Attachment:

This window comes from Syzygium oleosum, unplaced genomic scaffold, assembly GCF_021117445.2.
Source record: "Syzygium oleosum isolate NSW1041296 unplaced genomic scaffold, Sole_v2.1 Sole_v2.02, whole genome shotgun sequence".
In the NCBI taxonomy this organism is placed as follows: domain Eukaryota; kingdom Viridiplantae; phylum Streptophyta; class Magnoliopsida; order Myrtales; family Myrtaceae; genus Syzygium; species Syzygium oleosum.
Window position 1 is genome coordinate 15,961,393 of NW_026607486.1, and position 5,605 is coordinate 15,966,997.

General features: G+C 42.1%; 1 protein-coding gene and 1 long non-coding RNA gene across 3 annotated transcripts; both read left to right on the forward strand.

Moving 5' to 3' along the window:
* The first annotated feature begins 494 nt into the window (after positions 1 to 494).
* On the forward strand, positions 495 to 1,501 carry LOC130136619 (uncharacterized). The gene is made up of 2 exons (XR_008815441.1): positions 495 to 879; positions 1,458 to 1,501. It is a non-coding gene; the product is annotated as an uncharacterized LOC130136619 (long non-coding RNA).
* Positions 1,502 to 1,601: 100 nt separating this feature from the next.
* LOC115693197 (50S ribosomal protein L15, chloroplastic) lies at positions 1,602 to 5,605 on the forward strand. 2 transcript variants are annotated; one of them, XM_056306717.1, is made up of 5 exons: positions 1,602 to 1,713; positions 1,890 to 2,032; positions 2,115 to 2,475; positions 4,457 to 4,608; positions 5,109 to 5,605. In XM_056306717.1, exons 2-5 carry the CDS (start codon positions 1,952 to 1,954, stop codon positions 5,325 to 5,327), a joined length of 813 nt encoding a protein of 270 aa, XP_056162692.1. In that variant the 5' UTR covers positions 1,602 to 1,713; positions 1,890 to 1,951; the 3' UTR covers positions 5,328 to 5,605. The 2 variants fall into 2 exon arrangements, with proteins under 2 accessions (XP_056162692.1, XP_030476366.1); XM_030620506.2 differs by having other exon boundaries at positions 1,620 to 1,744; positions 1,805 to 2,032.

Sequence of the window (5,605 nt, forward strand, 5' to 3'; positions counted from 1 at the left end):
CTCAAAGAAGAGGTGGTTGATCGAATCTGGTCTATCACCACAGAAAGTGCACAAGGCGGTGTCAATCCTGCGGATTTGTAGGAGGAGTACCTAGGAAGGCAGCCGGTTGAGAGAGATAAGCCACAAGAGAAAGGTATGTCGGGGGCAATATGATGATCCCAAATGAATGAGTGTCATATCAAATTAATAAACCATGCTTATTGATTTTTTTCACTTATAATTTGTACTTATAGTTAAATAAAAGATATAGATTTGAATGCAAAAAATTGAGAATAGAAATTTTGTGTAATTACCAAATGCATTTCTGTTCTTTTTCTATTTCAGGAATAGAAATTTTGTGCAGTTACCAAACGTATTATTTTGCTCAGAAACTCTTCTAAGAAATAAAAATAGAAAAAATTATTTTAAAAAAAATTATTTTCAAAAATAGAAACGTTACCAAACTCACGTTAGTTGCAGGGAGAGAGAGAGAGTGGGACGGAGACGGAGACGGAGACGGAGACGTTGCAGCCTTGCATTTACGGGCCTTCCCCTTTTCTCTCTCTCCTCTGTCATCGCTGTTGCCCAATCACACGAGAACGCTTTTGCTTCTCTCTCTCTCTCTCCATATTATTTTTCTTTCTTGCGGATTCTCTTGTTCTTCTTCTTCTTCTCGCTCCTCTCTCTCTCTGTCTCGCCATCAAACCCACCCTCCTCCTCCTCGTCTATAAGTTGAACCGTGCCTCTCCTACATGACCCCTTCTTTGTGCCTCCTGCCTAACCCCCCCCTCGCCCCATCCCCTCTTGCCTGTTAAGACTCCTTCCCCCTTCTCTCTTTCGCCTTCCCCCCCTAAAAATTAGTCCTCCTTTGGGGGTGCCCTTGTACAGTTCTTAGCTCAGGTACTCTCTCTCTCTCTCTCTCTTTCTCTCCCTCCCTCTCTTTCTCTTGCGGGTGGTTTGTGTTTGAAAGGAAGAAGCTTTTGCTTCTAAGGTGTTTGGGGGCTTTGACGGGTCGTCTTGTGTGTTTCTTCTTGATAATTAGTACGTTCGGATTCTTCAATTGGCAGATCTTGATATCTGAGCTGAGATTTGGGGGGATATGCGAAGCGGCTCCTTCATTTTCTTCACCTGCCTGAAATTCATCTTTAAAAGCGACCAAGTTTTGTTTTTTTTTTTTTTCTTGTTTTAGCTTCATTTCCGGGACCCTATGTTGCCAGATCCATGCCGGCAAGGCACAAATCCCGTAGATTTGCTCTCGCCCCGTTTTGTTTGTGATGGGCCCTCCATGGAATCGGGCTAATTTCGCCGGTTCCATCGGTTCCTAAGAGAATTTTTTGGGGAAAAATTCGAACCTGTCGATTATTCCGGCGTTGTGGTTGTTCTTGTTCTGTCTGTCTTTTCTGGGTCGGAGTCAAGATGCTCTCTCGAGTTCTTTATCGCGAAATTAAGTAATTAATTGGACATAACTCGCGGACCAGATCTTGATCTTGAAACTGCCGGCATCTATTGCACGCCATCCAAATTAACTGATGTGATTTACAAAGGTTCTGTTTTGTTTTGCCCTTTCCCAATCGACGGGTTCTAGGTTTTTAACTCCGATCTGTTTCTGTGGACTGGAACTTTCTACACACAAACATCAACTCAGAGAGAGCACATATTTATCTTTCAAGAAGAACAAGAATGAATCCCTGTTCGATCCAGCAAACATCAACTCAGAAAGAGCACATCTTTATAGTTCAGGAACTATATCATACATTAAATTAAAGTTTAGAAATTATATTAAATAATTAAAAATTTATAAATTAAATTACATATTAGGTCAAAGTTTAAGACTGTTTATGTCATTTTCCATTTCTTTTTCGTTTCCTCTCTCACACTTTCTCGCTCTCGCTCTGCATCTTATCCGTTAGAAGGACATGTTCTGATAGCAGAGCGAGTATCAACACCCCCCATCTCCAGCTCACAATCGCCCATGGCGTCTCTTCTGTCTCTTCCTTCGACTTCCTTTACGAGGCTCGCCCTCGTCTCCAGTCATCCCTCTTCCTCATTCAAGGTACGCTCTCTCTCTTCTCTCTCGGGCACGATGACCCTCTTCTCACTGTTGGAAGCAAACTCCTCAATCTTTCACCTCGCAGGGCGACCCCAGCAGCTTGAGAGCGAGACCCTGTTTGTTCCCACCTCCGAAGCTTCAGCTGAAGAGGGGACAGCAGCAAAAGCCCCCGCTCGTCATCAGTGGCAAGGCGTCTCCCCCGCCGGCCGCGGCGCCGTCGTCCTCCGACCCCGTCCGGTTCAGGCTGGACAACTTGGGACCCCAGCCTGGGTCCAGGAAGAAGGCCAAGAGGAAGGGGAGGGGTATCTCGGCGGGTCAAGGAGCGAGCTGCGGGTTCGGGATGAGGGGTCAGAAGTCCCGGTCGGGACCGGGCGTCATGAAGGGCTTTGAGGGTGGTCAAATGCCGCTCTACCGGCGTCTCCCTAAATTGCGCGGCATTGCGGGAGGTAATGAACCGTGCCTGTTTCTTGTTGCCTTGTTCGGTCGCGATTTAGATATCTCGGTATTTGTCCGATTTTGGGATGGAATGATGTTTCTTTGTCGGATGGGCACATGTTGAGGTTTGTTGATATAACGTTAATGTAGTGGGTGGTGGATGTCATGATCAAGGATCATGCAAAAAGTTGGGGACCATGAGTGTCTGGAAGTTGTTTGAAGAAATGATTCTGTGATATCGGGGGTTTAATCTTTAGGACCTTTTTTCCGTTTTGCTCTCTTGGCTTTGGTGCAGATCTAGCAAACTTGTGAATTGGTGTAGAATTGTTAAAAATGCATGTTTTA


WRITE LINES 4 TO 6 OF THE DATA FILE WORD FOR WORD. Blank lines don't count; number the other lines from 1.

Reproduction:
Window position 1 is genome coordinate 15,961,393 of NW_026607486.1, and position 5,605 is coordinate 15,966,997.

General features: G+C 42.1%; 1 protein-coding gene and 1 long non-coding RNA gene across 3 annotated transcripts; both read left to right on the forward strand.

Moving 5' to 3' along the window: